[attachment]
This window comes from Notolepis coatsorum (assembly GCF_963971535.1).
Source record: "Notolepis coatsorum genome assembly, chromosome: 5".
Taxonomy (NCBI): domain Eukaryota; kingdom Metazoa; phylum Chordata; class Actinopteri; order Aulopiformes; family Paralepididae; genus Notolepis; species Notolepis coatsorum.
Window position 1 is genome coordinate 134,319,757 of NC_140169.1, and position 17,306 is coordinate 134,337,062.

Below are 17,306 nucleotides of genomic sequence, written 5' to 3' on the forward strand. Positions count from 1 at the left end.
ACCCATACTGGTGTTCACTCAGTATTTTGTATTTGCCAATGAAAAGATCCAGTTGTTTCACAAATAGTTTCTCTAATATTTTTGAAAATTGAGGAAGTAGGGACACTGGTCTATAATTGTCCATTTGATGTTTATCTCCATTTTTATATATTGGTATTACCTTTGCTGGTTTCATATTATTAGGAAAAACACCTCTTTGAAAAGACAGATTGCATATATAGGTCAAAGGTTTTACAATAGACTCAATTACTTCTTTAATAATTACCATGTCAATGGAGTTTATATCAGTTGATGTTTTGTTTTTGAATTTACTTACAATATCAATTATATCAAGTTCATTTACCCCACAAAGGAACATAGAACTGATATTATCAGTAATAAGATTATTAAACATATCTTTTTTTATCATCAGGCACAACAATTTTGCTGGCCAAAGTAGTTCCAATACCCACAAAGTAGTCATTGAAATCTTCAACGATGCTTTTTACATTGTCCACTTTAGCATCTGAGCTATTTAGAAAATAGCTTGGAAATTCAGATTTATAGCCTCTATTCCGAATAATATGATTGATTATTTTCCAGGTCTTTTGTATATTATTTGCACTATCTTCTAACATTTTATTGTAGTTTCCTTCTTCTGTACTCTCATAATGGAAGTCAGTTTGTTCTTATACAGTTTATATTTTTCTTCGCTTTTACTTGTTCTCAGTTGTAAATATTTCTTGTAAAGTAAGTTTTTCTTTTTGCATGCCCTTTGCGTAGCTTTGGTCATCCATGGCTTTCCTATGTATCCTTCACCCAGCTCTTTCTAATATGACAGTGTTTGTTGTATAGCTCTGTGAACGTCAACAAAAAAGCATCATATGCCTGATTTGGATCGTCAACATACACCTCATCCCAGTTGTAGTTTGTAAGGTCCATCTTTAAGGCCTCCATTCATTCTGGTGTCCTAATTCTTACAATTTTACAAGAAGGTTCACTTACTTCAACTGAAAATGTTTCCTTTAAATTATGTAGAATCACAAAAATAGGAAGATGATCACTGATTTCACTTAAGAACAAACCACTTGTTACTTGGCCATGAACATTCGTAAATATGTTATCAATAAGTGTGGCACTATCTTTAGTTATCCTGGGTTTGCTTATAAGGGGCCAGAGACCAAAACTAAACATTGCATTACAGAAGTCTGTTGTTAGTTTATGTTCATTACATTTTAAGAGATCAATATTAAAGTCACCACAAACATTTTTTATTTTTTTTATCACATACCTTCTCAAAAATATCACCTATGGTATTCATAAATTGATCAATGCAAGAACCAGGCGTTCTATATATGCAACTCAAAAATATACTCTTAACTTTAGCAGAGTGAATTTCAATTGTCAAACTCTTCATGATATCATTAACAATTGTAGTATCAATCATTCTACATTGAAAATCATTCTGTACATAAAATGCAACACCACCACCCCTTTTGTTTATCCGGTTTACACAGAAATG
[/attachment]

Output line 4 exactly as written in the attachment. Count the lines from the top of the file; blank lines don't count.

Window position 1 is genome coordinate 134,319,757 of NC_140169.1, and position 17,306 is coordinate 134,337,062.